Mar 2008

Eating in Bangkok V


We only had a few hours in Bangkok before flying back to Saigon on our final day. The Astronomer and I skipped out on our usual morning run to maximize the short time we had left in the city. We enjoyed the hostel’s complimentary breakfast of bread and fruit before heading out to Sukhumvit and Central World for the last time.

A couple paces from our hostel, I saw a man selling sticky rice from the back of his bike.


The grilled bamboo sticky rice came in two varieties—black bean and plain. I purchased one of each for 10 baht and ate them while we walked. Unlike the ones I ate in Siem Reap where the bamboo served as a container and utensil, the vendor removed the exterior from these. The sticky rice with black beans was the softest and most tender sticky rice I have ever eaten.


The Astronomer couldn’t pass up the opportunity to indulge in some deep-fried corn fritters and egg rolls and bought one of each (10 baht). He said that the egg roll paled in comparison to cha gio, but the corn fritter was a fine treat.


These sauces and fixins came with the egg roll and corn fritter.


I couldn’t leave Bangkok without one last Thai iced tea (12 baht). Even in a touristy part of town, I encountered difficulties with not knowing the language. The vendor had a hard time understanding what I wanted, but with some persistence and creativity, I received the desired product. The tea was creamy, sweet and washed down the sticky rice nicely.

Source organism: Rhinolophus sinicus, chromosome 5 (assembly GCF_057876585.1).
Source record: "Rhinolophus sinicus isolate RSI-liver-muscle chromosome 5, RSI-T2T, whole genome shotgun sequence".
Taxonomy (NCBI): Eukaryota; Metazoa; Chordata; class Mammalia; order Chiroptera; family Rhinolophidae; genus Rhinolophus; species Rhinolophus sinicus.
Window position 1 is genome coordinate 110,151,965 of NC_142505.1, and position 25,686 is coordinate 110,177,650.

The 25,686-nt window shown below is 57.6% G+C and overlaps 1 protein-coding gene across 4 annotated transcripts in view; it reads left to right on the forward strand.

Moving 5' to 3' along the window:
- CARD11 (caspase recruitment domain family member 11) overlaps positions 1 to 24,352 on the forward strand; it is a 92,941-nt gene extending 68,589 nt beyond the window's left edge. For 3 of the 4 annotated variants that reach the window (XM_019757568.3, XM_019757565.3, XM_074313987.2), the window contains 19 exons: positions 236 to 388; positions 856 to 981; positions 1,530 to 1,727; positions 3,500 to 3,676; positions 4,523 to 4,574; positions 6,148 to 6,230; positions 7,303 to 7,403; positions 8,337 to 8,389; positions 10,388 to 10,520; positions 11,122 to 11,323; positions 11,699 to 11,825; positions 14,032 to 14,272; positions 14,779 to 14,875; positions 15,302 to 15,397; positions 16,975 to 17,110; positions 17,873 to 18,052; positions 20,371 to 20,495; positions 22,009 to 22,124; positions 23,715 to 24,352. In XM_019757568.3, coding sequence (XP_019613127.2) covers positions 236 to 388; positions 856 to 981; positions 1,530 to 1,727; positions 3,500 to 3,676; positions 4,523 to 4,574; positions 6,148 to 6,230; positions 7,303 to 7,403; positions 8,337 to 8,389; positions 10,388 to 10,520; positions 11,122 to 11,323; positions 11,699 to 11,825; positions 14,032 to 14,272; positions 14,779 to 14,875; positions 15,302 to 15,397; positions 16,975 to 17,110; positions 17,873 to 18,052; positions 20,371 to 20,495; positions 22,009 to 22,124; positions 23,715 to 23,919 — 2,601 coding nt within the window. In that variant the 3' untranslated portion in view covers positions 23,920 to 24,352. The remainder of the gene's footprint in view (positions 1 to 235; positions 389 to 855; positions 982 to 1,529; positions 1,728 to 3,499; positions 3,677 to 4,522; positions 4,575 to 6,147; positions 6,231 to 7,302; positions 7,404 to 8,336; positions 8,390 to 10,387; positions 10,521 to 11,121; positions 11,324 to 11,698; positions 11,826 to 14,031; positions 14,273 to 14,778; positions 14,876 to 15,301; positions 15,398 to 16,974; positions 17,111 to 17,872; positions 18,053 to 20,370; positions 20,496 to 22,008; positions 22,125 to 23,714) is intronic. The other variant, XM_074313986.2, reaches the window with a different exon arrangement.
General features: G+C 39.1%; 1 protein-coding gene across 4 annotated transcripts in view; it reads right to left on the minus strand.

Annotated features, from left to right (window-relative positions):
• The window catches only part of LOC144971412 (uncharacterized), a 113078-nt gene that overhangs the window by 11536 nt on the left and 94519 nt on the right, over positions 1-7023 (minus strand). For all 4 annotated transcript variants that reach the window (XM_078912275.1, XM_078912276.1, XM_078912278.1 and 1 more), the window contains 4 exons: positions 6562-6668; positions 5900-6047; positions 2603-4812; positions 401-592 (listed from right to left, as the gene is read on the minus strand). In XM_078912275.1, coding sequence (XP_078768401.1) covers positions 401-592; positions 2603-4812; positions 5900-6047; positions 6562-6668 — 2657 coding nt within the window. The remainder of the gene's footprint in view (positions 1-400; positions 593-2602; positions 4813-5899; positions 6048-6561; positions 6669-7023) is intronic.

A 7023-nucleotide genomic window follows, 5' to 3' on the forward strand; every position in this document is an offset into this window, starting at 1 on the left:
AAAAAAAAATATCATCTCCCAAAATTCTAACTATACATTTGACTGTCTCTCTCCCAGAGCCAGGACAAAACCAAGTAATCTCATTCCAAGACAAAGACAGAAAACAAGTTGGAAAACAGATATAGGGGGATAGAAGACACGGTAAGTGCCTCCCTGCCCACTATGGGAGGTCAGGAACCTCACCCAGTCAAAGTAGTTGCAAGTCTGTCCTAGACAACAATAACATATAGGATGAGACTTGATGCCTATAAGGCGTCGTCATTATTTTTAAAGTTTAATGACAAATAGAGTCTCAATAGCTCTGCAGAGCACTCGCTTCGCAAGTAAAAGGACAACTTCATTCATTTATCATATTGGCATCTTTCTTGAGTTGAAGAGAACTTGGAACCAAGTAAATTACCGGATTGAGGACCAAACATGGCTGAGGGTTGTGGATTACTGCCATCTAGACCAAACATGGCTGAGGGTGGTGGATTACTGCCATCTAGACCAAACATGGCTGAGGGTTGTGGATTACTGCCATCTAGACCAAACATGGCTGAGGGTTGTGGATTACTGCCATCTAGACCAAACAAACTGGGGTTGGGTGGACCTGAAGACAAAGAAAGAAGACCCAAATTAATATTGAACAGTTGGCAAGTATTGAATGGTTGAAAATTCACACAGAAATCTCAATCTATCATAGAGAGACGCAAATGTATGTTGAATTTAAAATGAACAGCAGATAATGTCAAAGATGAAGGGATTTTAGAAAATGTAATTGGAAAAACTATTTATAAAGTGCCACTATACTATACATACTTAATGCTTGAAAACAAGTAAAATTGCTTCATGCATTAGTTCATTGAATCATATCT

Liana couldn’t leave Bangkok without two more meats on a stick. And yes, that is a hat made from old 333 beer cans she’s sporting.


Perhaps the most ubiquitous street food sold in Bangkok is freshly squeezed orange juice. It seemed like every other vendor was hawking OJ during our stay. The Astronomer decided that we had to taste Bangkok orange juice (20 baht) at least once before leaving the city. Accustomed to Bangkok’s tooth achingly sweet beverages, I found the juice rather sour, but it’s probably because my taste buds were warped at this point.


Nearing the original Central, The Astronomer and Lush each procured a swan-shaped cream puff (3 baht). These ridiculously adorable puffs tasted just like banh kem su back in Saigon, which the French introduced during colonization. I wonder who introduced the cream puff to Thailand…


By the time we reached the food court at Central World, The Astronomer and I had reached our early morning food limit. Lush, on the other hand, was game for some Hainese chicken rice (40 baht). She said that the chicken rice was better than the one we ate at The Red Dot earlier that week. I was impressed by the variety of sauces available.


From Central World, we boarded the sky train to our hostel to grab our luggage and to catch our flight. In the sky train station, we purchased a sesame salt waffle (18 baht) and an almond waffle (18 baht). We fell in love with these crisp, yet flaky treats during our stay in Bangkok and it was a wonderful final bite.

Whatta trip.

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